Novelist Freed (The Servants’ Quarters), an English professor at UC Davis, wrestles with “the horror of being stuck where one lives” and, in opposition to that horror, her attachment to the comfort, intimacy and pride of home in this collection of personal essays that spans both decades and continents. The essays, all previously published, recount her childhood and adolescence in her native South Africa and her experiences as an exchange student and young bride in New York City, a visiting professor in Texas, and a long-time resident of Northern California, an inveterate traveler all the while. Wise, evocative and darkly humorous, Freed covers Disneyland, ecotourism, lovers, servants, her wariness of milestone-birthday celebrations and the accompanying “hysteria for public confession,” writers who are able to blossom in old age, and other topics. Particularly memorable are her essays about South Africa, as well as those about her upper-middle-class, mildly eccentric family’s place in it. This collection evokes different moods, different eras, and different places with an astute, frank, and pitch-perfect narrator. (Oct.)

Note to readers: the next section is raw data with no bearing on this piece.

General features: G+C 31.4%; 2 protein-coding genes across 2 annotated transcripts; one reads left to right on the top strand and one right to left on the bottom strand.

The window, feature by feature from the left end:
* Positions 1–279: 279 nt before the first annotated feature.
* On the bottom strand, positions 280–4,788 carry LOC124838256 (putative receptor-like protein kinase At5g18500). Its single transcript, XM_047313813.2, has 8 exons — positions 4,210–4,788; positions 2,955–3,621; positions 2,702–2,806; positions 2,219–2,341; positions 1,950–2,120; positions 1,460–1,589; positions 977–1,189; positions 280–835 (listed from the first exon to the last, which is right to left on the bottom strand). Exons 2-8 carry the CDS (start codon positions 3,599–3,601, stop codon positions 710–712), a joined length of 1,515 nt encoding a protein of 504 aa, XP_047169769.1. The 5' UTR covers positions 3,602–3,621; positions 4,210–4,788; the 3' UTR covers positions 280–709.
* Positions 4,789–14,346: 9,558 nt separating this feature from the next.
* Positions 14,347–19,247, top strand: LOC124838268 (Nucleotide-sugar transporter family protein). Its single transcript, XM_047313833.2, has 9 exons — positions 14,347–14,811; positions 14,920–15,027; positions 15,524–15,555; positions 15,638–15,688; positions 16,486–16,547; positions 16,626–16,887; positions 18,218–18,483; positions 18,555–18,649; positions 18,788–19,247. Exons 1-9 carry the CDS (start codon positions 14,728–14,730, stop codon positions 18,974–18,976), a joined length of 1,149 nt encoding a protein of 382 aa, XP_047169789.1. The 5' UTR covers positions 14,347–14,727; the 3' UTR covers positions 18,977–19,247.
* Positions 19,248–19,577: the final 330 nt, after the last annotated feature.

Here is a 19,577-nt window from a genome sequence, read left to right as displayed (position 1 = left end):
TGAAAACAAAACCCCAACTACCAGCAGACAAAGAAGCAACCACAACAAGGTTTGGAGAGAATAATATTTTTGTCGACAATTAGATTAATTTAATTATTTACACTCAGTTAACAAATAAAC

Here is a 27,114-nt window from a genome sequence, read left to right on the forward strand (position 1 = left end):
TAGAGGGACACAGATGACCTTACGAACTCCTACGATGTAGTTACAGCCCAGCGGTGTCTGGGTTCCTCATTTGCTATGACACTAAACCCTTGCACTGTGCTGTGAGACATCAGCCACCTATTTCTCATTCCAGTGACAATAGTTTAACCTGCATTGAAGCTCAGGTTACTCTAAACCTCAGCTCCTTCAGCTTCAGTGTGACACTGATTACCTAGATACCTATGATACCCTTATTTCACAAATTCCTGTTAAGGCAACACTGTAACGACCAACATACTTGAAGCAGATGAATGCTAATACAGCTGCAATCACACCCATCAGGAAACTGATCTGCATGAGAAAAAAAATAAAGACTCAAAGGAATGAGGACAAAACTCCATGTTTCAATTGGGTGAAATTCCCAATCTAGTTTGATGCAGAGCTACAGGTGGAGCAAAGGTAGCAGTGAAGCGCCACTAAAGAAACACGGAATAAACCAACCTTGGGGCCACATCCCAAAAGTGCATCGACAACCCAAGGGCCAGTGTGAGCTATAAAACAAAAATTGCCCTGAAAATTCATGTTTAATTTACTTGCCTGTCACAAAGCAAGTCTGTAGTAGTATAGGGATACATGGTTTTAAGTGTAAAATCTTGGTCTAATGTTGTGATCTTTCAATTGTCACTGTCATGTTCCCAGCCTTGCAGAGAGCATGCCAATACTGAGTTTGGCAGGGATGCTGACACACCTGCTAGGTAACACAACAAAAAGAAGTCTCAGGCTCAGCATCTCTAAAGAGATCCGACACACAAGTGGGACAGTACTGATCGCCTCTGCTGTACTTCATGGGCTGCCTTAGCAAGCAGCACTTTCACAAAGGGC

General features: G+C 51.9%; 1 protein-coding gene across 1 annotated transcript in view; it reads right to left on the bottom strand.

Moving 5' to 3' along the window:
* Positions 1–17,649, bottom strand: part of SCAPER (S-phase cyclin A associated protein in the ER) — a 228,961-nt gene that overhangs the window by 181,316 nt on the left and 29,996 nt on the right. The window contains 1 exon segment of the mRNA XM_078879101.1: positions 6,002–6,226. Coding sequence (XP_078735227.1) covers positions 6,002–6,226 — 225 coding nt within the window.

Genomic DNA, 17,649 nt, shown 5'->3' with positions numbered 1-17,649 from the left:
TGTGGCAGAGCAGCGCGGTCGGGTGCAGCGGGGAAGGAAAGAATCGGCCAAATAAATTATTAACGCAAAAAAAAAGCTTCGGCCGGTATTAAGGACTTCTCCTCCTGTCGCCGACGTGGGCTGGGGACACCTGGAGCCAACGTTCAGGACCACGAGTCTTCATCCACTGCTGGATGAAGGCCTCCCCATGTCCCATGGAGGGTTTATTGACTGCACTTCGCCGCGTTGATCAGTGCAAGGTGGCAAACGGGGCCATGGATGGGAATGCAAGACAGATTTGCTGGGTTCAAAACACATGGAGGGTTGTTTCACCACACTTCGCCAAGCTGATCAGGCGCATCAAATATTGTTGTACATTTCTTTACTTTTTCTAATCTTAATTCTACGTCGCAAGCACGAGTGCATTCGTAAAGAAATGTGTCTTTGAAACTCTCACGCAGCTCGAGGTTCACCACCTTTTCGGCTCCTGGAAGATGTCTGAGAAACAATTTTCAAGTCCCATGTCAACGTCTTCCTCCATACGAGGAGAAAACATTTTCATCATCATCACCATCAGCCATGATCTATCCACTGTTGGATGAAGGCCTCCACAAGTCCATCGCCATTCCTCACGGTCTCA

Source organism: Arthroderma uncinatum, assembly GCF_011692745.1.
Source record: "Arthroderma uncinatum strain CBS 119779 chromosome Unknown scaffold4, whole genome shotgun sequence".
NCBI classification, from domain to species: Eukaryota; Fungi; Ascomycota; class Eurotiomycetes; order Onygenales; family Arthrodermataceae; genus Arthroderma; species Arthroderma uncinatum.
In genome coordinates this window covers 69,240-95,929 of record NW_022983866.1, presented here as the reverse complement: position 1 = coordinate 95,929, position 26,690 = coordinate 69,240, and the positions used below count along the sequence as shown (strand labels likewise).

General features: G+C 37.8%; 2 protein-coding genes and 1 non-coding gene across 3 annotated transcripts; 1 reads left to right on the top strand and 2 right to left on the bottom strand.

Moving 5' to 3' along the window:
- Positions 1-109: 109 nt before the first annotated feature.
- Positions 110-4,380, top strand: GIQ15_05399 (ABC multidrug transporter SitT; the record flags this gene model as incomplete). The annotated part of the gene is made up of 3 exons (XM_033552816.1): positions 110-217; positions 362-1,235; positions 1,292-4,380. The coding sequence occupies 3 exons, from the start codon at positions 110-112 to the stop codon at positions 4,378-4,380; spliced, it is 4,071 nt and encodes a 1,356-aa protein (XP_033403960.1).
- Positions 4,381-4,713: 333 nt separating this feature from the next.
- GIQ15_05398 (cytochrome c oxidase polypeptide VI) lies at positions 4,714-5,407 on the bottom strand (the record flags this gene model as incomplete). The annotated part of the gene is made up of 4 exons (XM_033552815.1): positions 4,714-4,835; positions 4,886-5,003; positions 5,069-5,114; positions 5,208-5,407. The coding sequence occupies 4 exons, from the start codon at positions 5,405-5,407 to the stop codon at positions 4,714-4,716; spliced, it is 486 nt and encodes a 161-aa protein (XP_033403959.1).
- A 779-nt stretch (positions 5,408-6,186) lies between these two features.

Reviewed on: 05/15/2017 Release date: 10/01/2017 Genre: Nonfiction
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